From the outset, it was acknowledged that there would be little high-quality evidence for some of the clinical questions identified. In this instance, low-grade evidence was considered, along with expert opinion via consensus at the meetings.

The following parameters were used by the GDG to appraise the evidence:

  • How applicable the obtained evidence was in making recommendations for the defined target audience of this guideline.

  • Whether the evidence was generalisable and relevant to the target population for the guideline.

  • Whether there was a clear consistency in the evidence obtained to support recommendations.

  • What the implications of recommendations would be on clinical practice in terms of resources and skilled expertise.

Cost-effectiveness was not considered in detail as in-depth economic analysis of recommendations falls outside of the BTS guideline production process. However, the GDG were asked to be mindful of any barriers to implementing the recommendations and good practice points (GPPs).

Recommendations were graded from A to D as indicated by the strength of the evidence as shown in table 2. In line with SIGN guidance, ‘minus’ evidence was considered where necessary, but only in such instances when there were no published ‘plus’ papers. In this context, any recommendation based on this evidence was made Grade D. GPPs were included where research evidence was lacking, but the GDG felt it was important to highlight practical points which could improve the care of patients. Research recommendations were also highlighted and passed to the Chair of the SOCC on publication of the guideline.

Table 2

SIGN grades of recommendations

Planned review and updating of the guideline

In line with BTS policy, this guideline will be reviewed by the SOCC within 5 years of publication.

Declaration of interest

BTS Declarations of Interest forms have been completed by all members for each year they were part of the GDG. Details of these forms can be obtained from BTS Head Office. Declarations of Interest was a standing item at each GDG meeting.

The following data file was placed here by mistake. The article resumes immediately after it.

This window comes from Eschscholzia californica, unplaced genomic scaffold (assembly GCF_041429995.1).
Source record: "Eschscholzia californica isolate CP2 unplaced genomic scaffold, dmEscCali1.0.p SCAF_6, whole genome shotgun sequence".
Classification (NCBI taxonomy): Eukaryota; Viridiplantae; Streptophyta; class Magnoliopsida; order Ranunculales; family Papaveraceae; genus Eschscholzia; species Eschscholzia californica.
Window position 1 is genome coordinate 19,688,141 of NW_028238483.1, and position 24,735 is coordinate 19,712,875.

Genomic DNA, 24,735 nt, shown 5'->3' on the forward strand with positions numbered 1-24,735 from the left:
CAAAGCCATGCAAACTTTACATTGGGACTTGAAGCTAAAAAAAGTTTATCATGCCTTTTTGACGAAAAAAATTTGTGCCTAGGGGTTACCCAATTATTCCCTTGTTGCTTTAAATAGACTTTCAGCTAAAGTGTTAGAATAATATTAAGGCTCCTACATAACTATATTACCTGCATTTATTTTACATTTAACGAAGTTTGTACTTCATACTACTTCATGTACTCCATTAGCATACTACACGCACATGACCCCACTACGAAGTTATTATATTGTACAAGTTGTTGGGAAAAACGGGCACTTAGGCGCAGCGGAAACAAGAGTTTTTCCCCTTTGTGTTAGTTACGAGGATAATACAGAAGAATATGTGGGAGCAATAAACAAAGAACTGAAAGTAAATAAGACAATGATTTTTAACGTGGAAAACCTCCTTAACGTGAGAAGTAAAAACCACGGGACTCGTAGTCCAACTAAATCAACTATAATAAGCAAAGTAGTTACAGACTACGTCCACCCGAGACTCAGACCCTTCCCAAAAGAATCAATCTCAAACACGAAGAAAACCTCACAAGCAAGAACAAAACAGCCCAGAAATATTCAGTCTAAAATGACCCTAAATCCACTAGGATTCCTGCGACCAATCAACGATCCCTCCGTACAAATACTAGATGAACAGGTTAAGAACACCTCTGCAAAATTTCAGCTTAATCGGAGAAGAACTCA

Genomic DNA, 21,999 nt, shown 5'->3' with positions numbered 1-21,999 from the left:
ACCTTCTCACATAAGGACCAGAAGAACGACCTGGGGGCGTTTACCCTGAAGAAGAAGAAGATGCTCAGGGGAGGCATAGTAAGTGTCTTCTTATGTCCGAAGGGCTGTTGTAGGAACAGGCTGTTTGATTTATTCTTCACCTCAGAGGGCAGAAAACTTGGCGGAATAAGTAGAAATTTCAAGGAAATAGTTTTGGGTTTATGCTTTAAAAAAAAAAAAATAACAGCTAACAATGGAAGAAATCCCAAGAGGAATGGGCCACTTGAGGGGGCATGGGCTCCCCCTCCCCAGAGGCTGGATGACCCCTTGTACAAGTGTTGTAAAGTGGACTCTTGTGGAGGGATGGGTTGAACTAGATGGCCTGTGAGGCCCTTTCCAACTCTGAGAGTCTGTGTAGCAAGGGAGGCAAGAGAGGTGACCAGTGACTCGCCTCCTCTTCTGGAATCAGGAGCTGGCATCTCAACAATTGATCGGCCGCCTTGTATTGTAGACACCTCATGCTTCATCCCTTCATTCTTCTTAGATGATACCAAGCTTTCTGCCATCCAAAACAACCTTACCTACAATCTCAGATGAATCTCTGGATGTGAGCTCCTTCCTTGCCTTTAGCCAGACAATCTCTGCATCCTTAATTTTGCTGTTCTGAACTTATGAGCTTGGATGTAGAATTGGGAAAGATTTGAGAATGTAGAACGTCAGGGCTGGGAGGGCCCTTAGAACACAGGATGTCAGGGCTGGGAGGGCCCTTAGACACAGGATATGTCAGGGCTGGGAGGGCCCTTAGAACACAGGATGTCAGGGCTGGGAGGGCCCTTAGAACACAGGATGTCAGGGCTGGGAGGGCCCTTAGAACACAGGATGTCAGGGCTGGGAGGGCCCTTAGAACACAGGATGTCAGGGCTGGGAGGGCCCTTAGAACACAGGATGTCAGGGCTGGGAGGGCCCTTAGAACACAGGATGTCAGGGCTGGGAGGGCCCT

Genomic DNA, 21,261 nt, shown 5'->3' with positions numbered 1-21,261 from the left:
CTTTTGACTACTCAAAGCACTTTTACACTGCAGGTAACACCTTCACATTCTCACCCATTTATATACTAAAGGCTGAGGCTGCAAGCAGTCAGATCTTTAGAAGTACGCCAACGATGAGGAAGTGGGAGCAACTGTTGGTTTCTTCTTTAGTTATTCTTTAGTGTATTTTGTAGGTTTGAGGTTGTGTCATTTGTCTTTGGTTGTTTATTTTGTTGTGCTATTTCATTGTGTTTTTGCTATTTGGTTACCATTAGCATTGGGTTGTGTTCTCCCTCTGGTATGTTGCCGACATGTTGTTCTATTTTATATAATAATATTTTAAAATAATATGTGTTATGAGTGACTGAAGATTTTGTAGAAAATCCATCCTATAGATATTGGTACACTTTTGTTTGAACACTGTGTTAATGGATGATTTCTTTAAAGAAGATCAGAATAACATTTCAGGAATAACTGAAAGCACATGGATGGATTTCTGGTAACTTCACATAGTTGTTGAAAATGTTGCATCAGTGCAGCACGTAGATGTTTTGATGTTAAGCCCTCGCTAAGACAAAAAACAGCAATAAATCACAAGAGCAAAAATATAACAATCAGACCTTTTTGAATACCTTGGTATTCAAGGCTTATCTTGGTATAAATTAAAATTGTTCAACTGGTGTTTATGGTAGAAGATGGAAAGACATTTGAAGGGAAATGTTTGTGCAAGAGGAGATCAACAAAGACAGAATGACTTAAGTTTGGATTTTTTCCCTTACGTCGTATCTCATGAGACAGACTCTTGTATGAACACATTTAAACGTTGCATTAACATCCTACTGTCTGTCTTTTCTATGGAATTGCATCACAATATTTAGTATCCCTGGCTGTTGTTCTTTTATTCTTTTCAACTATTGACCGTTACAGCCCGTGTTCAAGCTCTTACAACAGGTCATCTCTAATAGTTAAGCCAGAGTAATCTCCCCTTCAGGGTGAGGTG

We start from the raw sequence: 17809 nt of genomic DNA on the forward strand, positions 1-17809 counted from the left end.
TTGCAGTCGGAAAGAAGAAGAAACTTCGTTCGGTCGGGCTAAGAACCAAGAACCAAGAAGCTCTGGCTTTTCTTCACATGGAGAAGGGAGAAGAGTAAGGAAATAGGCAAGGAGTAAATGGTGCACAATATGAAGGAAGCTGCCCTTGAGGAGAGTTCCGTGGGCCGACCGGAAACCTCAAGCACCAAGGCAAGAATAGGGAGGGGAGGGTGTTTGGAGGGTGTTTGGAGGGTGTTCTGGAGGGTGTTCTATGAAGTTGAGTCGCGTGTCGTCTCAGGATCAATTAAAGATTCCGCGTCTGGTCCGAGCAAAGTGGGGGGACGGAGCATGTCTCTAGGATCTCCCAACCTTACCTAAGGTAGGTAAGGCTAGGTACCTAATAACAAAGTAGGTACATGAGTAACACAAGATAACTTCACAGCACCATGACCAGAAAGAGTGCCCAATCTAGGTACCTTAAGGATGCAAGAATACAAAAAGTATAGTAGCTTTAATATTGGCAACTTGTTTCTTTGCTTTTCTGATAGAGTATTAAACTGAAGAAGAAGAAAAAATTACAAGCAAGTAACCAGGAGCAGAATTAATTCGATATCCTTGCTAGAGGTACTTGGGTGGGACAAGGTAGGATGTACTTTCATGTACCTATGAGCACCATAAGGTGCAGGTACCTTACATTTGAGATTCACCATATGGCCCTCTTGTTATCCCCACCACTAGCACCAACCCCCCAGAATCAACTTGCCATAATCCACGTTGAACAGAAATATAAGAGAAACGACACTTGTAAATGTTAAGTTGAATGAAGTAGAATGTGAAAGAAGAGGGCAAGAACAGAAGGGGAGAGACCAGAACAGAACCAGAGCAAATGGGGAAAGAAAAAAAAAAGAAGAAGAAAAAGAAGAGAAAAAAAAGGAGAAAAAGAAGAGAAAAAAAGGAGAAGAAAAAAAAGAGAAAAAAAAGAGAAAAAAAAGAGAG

Stakeholders were identified at the start of the process and where appropriate societies and organisations were contacted and asked to nominate a specific person to join the GDG. All stakeholder organisations were notified when the guideline was available for public consultation.

Section 3: Clinical features which predict the presence of mesothelioma

There is a paucity of evidence exploring clinical features specific for MPM. Many of the studies are retrospective questionnaire-based case series, which possess a major inherent recall bias in the diagnosed group making interpretation difficult.

There is consistency in the following risk factors and clinical features:

  • Male preponderance is in keeping with occupational exposure.4

  • High-risk occupations include production of asbestos sheets, brake and clutch linings, construction/demolition work, dock and ship yard workers, electricians, plumbers and launderers.5

  • The predicted lifetime risk of mesothelioma for British men born in the 1940s, who did >10 years of work in the following categories, before the age 30 is as below: 5.9% for carpenters, 2% for plumbers, electricians and painters and 0.8% for other construction workers.6

  • Non-occupational routes of exposure involves: para exposure via a relative or partner, living in the vicinity of an asbestos factory and environmental exposure (low level).4 There is a higher risk of developing MPM from exposure to amphiboles (brown and blue asbestos) rather than chrysotile (white asbestos, the most commonly used form).7 The mean latency between asbestos exposure and developing the disease is 40 years for pleural and 46 years for peritoneal mesothelioma.4

  • There are rare familial cases linked to mutation of the breast cancer-associated protein 1 (BAP1) gene.8


Chest pain and dyspnoea are the most common presenting symptoms, but the relative frequency of these symptoms is not consistent in different studies. Other symptoms include weight loss, fevers and sweats4 9 10 (Table 3).

Table 3

Symptoms at initial presentation in 90 evaluable cases of malignant pleural mesothelioma10

Clinical signs

Pleural effusion is often present. Other signs are variable (eg, palpable lymph nodes).10 Right side predominance of the disease in the order of 1.6:1. This might partially reflect the increased pleural surface area of the right hemithorax.4

Usually the first investigation in patients with suspected mesothelioma will be a chest X-ray. The NICE Guideline on Investigation and Referral for Suspected Cancer gives guidance on when a chest X-ray should be offered in suspected MPM (table 4). The CDG noted that smoking and finger clubbing are more appropriate when considering lung cancer, as opposed to mesothelioma.

Table 4

NICE NG 12. Referral criteria for suspected malignant pleural mesothelioma185

Evidence statements

Occupational exposure to asbestos is recalled in the majority of patients with MPM. High-risk occupations are ship building and construction/demolition work (including boiler repair, and working as a carpenter or electrician). Level 2-.

Symptoms are not specific to MPM. Common symptoms at presentation include chest pain and breathlessness. Less common symptoms at presentation include weight loss, fatigue, fever and cough. Level 2-.

The most common examination finding at presentation is a pleural effusion (with <1 in 10 presenting with lymphadenopathy or clubbing). Level 2-.